Success at trial almost always requires a team effort. While teamwork is largely beneficial, it’s important to understand how the dynamics of a team can introduce potential problems. One of the most important side effects to be aware of is groupthink.
What is Groupthink?
Groupthink is making poor decisions as a result of team members prioritizing the team dynamic over the case. They may have a strong desire to fit in and be seen as team players, or there may be a culture that discourages dissent. Group members then become reluctant to express doubts or alternative viewpoints, and the team achieves a consensus that may not be the most rational decision.
Everyone Must Be Heard
Everyone on the trial team must both be heard and encouraged to voice their opinion. Every “but” and “however” is a potential courtroom objection, cross-examination question, or doubt in the jury room.
When it comes to questions of fact, sometimes the non-lawyer or junior team members will think the most like jurors since they have the closest life experience to them. Senior attorneys who have spent too long working on the case or too long in an area of the law may have too much of an insider’s viewpoint.
Even legal questions shouldn’t be left to only the senior lawyers. A new associate’s “out there” idea may actually scratch on a loophole that opposing counsel is desperately trying to find and exploit. A consulting firm can also bring that outside perspective that forces the team to examine things in new ways.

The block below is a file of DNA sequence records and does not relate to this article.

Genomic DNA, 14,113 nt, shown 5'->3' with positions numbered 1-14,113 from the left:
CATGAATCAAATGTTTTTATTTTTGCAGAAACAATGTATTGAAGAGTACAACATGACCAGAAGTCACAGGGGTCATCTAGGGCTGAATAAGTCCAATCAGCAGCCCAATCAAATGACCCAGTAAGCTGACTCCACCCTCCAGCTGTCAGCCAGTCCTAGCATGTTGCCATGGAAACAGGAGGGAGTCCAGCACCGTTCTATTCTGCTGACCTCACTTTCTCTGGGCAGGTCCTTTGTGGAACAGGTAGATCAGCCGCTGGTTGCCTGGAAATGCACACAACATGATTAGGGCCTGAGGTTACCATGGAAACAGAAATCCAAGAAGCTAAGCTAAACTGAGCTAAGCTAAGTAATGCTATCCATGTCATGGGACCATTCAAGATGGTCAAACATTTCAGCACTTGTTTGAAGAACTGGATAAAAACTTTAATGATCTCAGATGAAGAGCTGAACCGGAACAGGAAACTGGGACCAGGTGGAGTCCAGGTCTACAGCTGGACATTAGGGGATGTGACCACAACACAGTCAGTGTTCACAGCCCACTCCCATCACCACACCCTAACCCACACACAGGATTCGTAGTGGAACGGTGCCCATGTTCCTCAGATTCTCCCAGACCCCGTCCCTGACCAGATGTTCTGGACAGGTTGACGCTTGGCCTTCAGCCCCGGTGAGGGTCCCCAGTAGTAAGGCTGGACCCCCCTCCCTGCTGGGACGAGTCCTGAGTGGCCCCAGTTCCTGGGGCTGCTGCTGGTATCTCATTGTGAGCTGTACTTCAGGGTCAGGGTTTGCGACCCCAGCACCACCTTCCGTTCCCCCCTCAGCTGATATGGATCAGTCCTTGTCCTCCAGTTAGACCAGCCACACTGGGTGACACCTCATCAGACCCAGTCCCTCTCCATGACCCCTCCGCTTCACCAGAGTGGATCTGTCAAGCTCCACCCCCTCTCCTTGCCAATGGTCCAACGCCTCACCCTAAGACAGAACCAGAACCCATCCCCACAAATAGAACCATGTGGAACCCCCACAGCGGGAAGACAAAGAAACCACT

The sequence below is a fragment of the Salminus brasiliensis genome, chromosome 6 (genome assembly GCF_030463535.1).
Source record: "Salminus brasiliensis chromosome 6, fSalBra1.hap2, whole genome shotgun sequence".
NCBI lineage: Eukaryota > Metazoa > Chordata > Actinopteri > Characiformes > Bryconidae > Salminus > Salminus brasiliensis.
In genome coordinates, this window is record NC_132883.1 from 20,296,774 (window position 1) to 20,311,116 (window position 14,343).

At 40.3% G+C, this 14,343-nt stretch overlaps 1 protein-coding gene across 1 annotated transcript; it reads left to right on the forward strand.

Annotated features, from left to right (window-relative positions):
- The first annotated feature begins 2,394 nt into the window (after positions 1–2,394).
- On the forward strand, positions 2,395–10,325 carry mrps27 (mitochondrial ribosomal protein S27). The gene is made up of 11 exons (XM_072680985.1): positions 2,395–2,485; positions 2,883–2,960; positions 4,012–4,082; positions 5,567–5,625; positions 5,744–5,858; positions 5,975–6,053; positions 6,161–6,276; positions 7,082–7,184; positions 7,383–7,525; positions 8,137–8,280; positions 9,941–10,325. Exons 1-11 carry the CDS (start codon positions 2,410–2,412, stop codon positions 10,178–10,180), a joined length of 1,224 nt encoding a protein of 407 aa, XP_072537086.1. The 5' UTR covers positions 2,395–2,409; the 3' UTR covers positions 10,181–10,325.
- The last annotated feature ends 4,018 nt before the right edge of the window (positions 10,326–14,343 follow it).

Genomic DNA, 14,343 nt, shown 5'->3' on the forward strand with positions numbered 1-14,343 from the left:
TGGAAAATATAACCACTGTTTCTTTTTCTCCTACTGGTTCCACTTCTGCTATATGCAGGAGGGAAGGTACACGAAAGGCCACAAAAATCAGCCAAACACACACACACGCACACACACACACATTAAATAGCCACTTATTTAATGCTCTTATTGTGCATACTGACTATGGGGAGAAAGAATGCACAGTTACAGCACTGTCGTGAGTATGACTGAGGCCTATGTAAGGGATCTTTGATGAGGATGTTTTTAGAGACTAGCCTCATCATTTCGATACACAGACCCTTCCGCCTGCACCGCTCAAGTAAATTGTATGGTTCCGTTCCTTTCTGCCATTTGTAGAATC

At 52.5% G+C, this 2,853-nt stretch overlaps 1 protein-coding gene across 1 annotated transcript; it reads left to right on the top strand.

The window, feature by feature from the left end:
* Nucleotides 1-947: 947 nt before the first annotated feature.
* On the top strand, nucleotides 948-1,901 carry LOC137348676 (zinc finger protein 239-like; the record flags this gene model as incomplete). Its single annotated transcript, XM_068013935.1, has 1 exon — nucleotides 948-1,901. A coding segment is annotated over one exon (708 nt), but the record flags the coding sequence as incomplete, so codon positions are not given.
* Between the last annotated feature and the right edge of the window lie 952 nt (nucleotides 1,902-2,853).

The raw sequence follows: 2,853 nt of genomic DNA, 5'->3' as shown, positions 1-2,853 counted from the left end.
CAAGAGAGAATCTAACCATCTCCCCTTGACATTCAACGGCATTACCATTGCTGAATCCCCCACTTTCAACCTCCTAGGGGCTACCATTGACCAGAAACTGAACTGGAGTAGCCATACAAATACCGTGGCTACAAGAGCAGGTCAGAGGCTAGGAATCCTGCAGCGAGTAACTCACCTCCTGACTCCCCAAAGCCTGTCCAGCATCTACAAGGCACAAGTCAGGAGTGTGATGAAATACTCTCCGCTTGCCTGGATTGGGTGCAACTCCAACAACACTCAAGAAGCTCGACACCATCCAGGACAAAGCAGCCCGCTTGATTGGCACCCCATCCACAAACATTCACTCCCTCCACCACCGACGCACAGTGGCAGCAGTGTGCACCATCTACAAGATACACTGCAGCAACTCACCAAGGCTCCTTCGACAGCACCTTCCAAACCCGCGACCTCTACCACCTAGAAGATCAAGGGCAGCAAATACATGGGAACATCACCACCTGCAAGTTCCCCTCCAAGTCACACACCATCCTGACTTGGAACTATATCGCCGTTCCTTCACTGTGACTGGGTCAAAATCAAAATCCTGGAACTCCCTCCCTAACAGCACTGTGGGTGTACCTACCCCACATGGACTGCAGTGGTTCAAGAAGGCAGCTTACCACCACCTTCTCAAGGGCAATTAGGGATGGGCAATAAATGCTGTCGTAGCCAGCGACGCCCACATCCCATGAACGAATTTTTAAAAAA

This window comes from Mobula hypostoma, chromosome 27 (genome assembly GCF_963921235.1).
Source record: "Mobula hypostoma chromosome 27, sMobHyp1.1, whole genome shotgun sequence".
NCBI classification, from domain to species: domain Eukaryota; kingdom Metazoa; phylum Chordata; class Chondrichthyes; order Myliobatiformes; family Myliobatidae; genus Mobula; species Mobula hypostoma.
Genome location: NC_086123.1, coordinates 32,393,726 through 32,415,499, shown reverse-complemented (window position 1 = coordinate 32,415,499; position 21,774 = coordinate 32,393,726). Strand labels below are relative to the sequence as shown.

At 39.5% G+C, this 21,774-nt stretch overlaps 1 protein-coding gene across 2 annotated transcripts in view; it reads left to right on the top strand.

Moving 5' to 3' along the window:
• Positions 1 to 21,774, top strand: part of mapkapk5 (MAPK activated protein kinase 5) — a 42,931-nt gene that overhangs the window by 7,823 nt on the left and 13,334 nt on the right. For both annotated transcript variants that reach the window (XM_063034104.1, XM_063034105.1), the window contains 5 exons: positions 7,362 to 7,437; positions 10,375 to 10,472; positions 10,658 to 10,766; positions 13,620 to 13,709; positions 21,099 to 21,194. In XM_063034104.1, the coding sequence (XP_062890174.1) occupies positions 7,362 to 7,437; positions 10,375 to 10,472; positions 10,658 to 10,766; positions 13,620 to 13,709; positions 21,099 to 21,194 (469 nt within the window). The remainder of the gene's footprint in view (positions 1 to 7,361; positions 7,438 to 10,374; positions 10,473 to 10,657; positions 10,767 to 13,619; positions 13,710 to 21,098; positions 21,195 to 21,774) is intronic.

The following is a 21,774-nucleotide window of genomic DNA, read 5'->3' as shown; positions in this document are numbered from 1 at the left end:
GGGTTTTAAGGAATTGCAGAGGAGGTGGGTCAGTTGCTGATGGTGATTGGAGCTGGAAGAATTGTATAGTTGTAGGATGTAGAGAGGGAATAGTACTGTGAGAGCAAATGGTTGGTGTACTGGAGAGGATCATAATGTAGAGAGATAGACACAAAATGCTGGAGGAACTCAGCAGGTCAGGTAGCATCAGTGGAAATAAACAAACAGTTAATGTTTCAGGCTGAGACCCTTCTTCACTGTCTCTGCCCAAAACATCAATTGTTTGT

Use a Jury Consultant
Even seasoned trial attorneys sometimes never fully “get” jurors. An attorney lives and breathes a certain area of the law, while a juror is literally a random person off the street. Attorneys do gain experience in how to present to jurors but may also carry biases based on past wins or losses or be too attached to the current case to think objectively.
Jury consultants can dedicate much more time to studying jurors in general, as well as how they will respond to specific issues. This may include focus groups and other services the main trial team simply doesn’t have time to perform. Finally, the jury consultant isn’t paid to agree with the trial team but to challenge them and make sure they’ve considered all perspectives.
Hold a Mock Trial
Holding one or more mock trials can also help you avoid groupthink. First, getting mock jury opinions from people outside of your trial team can shift thinking by raising issues group members subconsciously dismissed and possibly identifying issues no one in the group thought of.
In addition to outside opinions, the competitive nature of a mock trial changes the team dynamic. People want to win, and the expectation of attacking the case like opposing counsel would provide cover for raising arguments that might have seemed too disagreeable to bring up in previous group meetings.
Variations on Trial Graphics
You should also explore variations of courtroom graphics rather than settling for one graphic early. The problem with using a single graphic is that you start to mold how you present your case around that graphic when the graphic should assist your best presentation. Using multiple graphics allows you to see which one presents best as well as potential weaknesses that need to be addressed. In addition, you may find that multiple graphics allow you to approach issues from multiple angles and add subtle repetition that will drive home key points for the jury.
Groupthink is a threat to any trial team, but it’s an avoidable one. With thorough preparation and comprehensive standards for how to approach each case, you can create natural counters to groupthink that will also enhance your case. To see exactly how these steps influence juries and jury awards, download our free guide, The Exploding Verdict. If you’re ready to begin preparing for trial contact us to learn more.